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You may notice that your baby has resting and alert periods. You'll notice fetal activity more readily when you are more sedentary. Your baby's hearing has continued to develop, too — he or she may now be able to hear your voice!
Pregnancy can cause some unpleasant side effects when it comes to digestion. Not only does the hormone progesterone slow the emptying of the stomach, but it also relaxes the valve at the entrance to the stomach so that it doesn’t close properly. This allows acidic stomach contents to move upward into the esophagus. The result: reflux (also known as heartburn) that can make eating your favorite meals a nightmare. The expanding uterus puts additional pressure on the stomach in the last few months of pregnancy. Try eating smaller, more frequent meals, and avoid spicy and fatty foods.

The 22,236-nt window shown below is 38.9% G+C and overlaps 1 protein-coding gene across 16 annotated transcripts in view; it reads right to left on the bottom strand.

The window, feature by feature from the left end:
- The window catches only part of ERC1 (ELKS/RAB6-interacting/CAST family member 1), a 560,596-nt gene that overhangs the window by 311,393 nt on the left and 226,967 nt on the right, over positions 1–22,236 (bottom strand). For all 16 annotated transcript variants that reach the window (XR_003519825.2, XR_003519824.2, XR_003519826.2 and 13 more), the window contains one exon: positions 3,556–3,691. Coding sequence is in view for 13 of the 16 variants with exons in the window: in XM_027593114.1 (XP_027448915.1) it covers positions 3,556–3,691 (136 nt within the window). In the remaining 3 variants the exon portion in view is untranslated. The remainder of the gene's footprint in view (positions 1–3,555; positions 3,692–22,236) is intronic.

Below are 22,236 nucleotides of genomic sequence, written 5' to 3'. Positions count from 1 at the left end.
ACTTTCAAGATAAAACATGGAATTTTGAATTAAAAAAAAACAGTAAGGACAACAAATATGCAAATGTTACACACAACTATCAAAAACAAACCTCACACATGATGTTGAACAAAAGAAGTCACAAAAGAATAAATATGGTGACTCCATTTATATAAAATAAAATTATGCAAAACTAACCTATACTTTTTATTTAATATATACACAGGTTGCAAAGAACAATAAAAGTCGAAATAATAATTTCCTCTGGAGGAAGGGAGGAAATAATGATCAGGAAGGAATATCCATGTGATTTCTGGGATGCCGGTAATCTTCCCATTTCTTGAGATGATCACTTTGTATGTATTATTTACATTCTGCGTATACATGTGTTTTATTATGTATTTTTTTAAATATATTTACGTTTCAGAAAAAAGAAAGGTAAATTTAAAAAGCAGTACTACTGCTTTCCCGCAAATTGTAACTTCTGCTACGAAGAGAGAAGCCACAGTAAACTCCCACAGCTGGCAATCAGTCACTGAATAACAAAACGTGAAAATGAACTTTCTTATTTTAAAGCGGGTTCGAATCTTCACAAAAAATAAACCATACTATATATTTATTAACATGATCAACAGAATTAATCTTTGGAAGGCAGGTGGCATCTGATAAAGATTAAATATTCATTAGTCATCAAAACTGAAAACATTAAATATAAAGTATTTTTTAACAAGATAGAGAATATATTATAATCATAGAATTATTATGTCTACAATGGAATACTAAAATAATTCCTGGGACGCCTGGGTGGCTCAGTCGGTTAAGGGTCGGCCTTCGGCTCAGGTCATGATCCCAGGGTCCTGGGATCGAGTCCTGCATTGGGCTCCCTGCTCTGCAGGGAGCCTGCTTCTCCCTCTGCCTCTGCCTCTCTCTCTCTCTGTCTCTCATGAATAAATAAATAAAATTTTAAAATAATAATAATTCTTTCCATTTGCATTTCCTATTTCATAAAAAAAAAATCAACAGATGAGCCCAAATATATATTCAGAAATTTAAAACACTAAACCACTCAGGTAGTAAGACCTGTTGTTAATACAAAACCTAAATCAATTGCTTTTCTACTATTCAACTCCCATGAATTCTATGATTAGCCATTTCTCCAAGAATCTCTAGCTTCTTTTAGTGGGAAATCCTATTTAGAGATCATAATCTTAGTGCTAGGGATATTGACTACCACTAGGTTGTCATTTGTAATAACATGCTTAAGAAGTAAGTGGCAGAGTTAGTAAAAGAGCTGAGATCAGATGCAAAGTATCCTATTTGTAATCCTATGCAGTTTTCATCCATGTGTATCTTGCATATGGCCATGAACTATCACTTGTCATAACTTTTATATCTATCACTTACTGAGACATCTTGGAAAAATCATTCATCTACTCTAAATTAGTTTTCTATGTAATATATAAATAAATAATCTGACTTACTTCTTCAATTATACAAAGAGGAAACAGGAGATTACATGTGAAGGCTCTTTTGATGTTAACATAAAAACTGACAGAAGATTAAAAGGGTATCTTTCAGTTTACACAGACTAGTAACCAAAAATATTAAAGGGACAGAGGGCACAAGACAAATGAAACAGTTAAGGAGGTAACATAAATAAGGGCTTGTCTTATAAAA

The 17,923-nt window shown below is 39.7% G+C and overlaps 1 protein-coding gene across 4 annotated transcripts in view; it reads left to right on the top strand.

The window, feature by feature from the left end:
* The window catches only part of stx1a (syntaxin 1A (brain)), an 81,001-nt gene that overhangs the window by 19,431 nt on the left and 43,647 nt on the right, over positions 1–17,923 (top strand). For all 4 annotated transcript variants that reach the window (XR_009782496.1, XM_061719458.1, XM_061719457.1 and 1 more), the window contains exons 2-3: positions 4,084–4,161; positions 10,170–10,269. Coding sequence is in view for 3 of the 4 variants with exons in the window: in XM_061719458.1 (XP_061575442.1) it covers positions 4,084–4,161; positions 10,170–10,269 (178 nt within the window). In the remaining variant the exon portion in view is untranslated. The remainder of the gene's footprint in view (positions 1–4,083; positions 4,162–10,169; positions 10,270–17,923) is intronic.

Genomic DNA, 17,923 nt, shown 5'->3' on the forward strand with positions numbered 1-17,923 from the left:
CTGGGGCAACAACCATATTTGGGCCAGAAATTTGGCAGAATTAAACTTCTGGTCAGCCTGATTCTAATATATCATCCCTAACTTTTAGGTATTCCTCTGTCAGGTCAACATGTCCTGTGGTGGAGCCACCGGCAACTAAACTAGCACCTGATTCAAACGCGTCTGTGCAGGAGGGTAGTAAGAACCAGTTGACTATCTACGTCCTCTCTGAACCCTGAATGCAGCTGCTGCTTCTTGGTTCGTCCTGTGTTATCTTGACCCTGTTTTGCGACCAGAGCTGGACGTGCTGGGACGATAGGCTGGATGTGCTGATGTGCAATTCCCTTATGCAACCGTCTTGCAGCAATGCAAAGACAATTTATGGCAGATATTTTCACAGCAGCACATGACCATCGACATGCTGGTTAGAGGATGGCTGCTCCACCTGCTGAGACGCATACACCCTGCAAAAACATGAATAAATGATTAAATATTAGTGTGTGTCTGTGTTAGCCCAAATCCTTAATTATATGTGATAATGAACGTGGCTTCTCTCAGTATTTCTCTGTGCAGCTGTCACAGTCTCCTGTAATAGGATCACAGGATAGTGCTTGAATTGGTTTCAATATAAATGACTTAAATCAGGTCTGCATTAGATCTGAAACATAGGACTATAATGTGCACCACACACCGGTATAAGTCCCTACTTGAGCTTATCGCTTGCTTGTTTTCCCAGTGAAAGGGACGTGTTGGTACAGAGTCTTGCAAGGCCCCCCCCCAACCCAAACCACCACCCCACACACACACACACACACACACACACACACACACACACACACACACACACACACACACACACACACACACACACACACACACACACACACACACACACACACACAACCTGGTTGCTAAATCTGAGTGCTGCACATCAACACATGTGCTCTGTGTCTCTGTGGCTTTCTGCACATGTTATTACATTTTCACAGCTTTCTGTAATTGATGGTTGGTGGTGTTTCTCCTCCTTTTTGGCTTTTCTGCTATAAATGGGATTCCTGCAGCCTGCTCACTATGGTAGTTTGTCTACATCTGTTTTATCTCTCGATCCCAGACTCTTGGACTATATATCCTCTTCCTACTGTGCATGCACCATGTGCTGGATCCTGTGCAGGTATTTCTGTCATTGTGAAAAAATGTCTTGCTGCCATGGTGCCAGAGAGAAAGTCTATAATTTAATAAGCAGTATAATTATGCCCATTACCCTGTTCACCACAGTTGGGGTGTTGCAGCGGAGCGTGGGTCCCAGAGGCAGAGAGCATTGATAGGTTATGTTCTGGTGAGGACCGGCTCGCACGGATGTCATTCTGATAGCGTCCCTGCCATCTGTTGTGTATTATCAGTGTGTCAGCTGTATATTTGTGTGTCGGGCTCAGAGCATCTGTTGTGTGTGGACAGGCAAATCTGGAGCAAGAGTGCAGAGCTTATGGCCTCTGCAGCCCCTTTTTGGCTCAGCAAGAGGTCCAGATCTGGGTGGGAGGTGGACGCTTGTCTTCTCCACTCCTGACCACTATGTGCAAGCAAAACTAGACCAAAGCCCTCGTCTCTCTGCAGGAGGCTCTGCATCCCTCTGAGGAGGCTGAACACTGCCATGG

Note: All information is for educational purposes only. For specific medical advice, diagnoses and treatment, consult your doctor.
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Download Winter 2014 (PDF)
In the spirit of the holidays, patients, parents and doctors share inspirational stories of healing and hope. From surviving heart failure and a near-death drowning to battling a flesh-eating disease, witness how the impossible became possible thanks to the care patients received at Seattle Children's Hospital.
Miracle Season, hosted by Steve Pool and Molly Shen, aired Dec. 8, 2013, on KOMO 4 TV. The annual holiday special celebrates the remarkable lives of Seattle Children's patients.
Mark Fadool, clinical director of mental health services at Odessa Brown Children's Clinic, provides early warning signs of mental health issues in kids and teens and urges us all to notice the signs and act early.
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to children under age 21 whose primary residence is in Washington, Alaska, Montana
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